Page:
Dandelion Vineyards on June 4. Dandelion is a relatively new operation with a pretty darn nice pedigree. I wish I could remember the details, but I believe the vineyard manager goes back a long way with d'Arenberg and some of their more impressive high-end offerings. Brooks, originally from Eastern Europe, trained at wineries all over the world before calling Australia home. Fuzzy details notwithstanding, these are excellent, single vineyard, terroir-driven wines at more than reasonable prices.
Incidentally, the word Dandelion comes from the French "Dent de Lion" (lion's tooth); hence all of the lion references in the names of the wines.
2010 Dandelion Vineyards Wonderland of the Eden Valley Riesling, Eden Valley - 100% free run juice from grapes grown in sandy, quartz-based soils. Quite minerally from start to finish with green apple and white flower notes on the nose and palate. Bone dry with a yeasty finish and fantastic acidity. I think this has some potential to age. A great option for those who like their Rieslings without traces of petroleum. $22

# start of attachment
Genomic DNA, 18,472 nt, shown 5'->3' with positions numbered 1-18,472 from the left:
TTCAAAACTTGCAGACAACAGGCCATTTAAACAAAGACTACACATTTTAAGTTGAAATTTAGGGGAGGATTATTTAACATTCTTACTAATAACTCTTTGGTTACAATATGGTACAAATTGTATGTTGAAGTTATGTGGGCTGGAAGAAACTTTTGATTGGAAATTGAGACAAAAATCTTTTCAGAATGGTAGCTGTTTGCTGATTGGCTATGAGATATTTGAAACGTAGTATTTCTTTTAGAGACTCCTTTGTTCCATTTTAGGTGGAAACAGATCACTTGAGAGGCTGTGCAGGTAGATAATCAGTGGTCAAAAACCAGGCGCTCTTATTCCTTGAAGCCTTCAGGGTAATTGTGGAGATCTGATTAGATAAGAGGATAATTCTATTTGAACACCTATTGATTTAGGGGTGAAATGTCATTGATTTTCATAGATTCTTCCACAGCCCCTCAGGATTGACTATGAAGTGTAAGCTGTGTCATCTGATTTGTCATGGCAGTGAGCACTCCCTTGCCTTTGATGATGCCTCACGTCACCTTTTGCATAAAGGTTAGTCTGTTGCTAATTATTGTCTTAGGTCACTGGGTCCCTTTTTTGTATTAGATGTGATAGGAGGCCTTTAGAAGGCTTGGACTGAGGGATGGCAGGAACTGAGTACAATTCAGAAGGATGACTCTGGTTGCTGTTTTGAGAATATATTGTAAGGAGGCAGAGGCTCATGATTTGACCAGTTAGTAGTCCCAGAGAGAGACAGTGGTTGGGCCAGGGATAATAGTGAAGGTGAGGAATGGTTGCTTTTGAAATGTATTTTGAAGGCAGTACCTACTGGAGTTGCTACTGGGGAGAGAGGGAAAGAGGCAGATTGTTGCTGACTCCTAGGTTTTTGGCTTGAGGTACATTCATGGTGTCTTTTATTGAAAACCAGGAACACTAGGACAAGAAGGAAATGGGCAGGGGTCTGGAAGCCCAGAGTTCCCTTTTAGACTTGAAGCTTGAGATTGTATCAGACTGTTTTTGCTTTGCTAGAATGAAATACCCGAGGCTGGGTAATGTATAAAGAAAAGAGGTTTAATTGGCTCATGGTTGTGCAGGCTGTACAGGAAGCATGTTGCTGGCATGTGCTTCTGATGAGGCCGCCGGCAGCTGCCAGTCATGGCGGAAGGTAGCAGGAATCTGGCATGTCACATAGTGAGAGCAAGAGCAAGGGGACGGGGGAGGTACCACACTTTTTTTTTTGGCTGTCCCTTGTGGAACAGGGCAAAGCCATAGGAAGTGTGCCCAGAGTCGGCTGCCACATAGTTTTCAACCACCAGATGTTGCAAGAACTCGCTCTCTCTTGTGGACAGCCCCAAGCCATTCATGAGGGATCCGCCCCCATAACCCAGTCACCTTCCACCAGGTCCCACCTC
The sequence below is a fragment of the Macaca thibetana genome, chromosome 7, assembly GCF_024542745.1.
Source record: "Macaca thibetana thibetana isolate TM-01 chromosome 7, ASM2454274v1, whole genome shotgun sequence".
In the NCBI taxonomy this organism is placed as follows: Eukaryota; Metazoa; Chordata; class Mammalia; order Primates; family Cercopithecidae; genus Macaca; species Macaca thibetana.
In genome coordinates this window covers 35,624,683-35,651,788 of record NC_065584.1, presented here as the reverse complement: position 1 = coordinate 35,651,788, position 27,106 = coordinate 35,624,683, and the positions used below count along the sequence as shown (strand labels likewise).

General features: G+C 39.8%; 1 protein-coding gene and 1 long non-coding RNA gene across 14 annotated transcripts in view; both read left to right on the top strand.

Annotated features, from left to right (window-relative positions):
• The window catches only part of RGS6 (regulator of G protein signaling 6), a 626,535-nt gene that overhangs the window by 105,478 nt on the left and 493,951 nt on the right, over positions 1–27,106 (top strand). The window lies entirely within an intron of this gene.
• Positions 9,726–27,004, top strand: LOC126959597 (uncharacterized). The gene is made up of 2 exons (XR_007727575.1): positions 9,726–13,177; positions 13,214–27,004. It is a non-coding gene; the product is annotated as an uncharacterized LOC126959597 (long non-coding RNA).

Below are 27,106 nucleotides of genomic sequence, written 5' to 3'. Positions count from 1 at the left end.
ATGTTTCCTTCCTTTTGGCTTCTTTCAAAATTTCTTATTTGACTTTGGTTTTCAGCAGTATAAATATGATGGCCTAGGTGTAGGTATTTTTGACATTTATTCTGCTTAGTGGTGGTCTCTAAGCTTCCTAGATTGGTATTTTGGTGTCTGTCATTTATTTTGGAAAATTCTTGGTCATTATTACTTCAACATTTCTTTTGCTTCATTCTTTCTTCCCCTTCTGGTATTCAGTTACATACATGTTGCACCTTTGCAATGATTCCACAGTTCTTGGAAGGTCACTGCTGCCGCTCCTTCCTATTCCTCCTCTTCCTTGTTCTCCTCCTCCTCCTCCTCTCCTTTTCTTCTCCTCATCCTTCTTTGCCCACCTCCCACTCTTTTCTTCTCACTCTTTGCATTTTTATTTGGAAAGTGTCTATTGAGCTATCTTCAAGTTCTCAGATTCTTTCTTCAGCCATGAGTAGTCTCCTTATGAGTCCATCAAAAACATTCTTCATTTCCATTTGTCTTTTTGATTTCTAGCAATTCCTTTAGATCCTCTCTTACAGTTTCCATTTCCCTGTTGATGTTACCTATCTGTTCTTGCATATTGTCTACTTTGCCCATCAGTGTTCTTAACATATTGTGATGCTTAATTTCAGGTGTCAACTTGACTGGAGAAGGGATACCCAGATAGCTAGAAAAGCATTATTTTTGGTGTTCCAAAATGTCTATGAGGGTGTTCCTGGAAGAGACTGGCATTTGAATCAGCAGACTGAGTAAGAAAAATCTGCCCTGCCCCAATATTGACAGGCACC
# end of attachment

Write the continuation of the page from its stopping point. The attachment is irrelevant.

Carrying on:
2009 Dandelion Vineyards Lion's Tooth of the McLaren Vale Shiraz/Riesling, McLaren Vale and Eden Valley - Shiraz co-fermented with the skins from the Dandelion Riesling. Primary and lusty with crazy berry, smoke, vanilla and licorice in addition to the yeasty/fermentation notes. The palate shows good fruit and secondary concentration, but it isn't quite as ripe as the nose would suggest. A delicate, floral perfume (no doubt from the Riesling) becomes more prominent as the wine opens up. Long French oak finish. $22
2010 Dandelion Vineyards Lionheart of the Barossa Shiraz, Barossa Valley - Staggering purple/crimson color. Very spicy with pepper and fruitcake aromas and flavors. The palate is supremely concentrated with coffee, cough syrup, dry cocoa flavors that trend towards wintergreen with air exposure. Firmly tannic. The antithesis to the deep, smoky berry found on the Lion's Tooth. $22
2009 Dandelion Vineyards Pride of the Fleurieu Peninsula Cabernet Sauvignon, South Australia - Austere and lean with sweet/tart cranberry and cherry fruit and a distinct green tobacco/herbaceousness. Telltale green peppercorn/wintergreen notes that just scream "cool climate Cabernet." Has the tannins to age. While I can appreciate the Old World style the winemaker was shooting for here, I have to admit this is not my preferred style of Cabernet Sauvignon. $22